I spent today at the London edition of Hack4Europe, held at the British Library. It was co-hosted by the BL, Culture Grid/Collections Trust and Europeana, and it one of 4 such hackdays around Europe in a single week all aiming to give the Europeana APIs a good work-out and to uncover new ideas for how they can be used. It was a really fun and interesting day, although for me it ended in gentle humiliation as I couldn't get my laptop to output to the projector. Compared to my previous attempts at days like this it had all gone swimmingly up till then, so to fall at the last hurdle was a bummer! There were lots of very creative, clever (and funny) ideas on going around and you should keep your eyes open because some may come to fruition in due course, but right now I'm going to indulge myself and talk mainly about what I attempted, because my presentation was a total #fail. So this is not really much of a report at all. Better luck next time.

oEmbed for Europeana
I took with me a few things I'd worked on already and some ideas of what I wanted to expand. One that I'd got underway involved oEmbed.
If you haven't come across it before, oEmbed is a protocol and lightweight format for accessing metadata about media. I've been playing with it recently, weighing it up against MediaRSS, and it really has its merits. The idea is that you can send a URL of a regular HTML page to an oEmbed endpoint and it will send you back all you need to know to embed the main media item that's on that page. Flickr, YouTube and various other sites offer it, and I'd been playing with it as a means of distributing media from our websites at IWM. Its main advantages are that it's lightweight, usually available as JSON (ideally with callbacks, to avoid cross-domain issues), and most importantly of all, that media from many different sites are presented in the same form. This makes it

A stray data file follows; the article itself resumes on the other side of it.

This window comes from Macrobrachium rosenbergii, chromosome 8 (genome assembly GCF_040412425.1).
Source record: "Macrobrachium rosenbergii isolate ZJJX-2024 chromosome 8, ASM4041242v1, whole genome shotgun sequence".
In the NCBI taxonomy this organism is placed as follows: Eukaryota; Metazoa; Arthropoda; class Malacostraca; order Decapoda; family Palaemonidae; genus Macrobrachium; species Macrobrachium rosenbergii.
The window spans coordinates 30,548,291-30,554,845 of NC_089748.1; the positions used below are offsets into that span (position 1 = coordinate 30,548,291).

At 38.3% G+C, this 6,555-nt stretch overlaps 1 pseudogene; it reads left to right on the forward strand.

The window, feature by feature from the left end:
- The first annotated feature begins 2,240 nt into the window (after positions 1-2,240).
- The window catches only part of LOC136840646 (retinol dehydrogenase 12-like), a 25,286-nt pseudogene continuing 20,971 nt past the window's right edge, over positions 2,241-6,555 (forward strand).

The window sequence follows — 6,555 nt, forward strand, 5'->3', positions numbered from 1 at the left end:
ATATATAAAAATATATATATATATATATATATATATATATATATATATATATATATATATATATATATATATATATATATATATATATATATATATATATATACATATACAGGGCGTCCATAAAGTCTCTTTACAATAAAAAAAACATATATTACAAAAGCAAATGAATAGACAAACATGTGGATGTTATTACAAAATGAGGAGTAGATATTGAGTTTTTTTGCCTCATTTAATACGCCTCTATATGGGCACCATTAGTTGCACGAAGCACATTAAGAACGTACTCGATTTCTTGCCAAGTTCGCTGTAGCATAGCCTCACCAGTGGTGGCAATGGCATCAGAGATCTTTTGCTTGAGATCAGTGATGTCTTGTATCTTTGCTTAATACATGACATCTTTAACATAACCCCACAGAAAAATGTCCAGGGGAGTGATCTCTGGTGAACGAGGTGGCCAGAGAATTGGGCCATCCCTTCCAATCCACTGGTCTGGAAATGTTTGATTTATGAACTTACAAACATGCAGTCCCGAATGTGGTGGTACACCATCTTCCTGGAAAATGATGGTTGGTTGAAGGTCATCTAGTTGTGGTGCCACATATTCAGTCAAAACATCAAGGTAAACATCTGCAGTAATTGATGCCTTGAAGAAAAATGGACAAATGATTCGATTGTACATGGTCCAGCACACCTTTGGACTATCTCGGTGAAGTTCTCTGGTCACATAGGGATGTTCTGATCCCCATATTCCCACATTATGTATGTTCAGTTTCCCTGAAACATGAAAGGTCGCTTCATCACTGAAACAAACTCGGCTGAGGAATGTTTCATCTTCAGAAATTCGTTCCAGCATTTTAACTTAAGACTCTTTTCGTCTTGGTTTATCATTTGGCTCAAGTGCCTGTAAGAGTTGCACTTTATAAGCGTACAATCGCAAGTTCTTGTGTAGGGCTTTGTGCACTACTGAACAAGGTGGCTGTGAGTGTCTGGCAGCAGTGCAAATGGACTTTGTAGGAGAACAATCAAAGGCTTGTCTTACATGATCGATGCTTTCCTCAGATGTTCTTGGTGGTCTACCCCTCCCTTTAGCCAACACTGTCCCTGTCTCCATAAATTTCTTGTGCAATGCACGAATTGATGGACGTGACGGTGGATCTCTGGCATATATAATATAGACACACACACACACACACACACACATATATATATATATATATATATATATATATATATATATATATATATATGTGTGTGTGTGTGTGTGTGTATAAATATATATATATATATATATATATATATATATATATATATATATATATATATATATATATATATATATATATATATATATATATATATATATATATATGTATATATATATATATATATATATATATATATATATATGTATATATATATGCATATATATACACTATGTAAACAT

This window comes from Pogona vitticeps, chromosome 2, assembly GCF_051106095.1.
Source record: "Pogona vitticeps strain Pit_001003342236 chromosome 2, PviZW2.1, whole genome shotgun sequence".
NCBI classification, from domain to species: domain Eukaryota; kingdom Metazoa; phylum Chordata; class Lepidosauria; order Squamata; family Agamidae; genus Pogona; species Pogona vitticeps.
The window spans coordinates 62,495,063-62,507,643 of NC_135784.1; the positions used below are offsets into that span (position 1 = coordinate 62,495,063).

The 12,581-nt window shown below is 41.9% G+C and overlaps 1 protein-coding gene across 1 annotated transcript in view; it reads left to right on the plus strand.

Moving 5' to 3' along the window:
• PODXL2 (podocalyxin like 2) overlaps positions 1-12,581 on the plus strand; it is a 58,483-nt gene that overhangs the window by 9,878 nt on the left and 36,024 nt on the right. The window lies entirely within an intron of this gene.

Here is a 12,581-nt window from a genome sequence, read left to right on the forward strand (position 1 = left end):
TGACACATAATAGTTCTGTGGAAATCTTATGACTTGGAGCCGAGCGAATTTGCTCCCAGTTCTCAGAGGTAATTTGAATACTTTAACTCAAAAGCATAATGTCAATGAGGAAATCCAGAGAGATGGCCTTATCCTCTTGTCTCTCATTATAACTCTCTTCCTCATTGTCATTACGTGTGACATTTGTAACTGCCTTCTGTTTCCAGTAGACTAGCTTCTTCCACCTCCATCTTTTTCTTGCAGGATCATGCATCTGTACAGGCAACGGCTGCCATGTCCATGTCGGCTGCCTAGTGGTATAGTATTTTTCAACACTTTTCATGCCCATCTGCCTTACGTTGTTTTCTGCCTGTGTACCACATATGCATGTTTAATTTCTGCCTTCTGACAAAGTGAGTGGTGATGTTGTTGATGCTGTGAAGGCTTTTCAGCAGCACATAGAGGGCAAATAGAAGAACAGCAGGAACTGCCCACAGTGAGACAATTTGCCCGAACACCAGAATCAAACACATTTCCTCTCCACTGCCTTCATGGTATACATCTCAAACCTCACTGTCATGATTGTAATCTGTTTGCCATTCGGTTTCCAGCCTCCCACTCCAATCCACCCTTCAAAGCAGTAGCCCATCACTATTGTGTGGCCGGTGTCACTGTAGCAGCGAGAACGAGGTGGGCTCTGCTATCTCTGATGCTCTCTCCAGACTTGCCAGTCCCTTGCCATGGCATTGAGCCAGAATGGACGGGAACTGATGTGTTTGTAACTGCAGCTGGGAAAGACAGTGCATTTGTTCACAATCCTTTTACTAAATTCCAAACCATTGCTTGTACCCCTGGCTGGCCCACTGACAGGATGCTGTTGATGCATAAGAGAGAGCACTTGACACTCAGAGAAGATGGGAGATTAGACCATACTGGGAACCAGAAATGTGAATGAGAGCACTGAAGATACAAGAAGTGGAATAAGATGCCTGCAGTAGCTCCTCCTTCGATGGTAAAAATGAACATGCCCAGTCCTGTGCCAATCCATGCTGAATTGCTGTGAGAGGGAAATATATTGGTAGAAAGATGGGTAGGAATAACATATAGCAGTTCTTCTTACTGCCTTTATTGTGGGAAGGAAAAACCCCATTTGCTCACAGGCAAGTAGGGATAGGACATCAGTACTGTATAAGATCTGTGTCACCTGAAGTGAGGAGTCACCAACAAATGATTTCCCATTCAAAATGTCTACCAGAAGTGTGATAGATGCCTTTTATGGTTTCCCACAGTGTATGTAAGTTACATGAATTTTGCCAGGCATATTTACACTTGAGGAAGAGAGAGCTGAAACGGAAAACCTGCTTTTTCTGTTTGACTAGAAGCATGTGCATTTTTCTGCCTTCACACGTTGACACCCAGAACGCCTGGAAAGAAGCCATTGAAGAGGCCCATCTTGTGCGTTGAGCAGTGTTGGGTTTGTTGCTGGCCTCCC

easier to mix them up. MediaRSS is also cool, holds multiple objects (unlike oEmbed), and is quite widespread.
I've made a javascript library that lets you treat MediaRSS and oEmbed the same so you can mix media from lots of sources as generic media objects, which seemed like a good starting point for taking Europeana content (or for that matter IWM content) and contextualising it with media from elsewhere. The main thing missing was an oEmbed service for Europeana. What you have instead is an OpenSearch feed (available as JSON, but without the ability to return a specific item, and without callbacks) and a richer SRW record for individual items. This is XML only. Neither option is easily mapped to common media attributes, at least not to the casual developer, so before the hackday I knocked together a simple oEmbed service. You send it the URL of the item you like on Europeana, it sends back a JSON representation of the media object (with callback, if specified), and you're done.(Incidentally I also made a richer representation using Yahoo! Pipes, which meant that the SRW was available as JSON too.)

Using the oEmbed
With a simple way of dealing with just the most core data in the Europeana record, I was then in a position to grab it "client-side" with the magic of jQuery. I'm still in n00b status with this but getting better, so I tried a few things out.
Inline embedding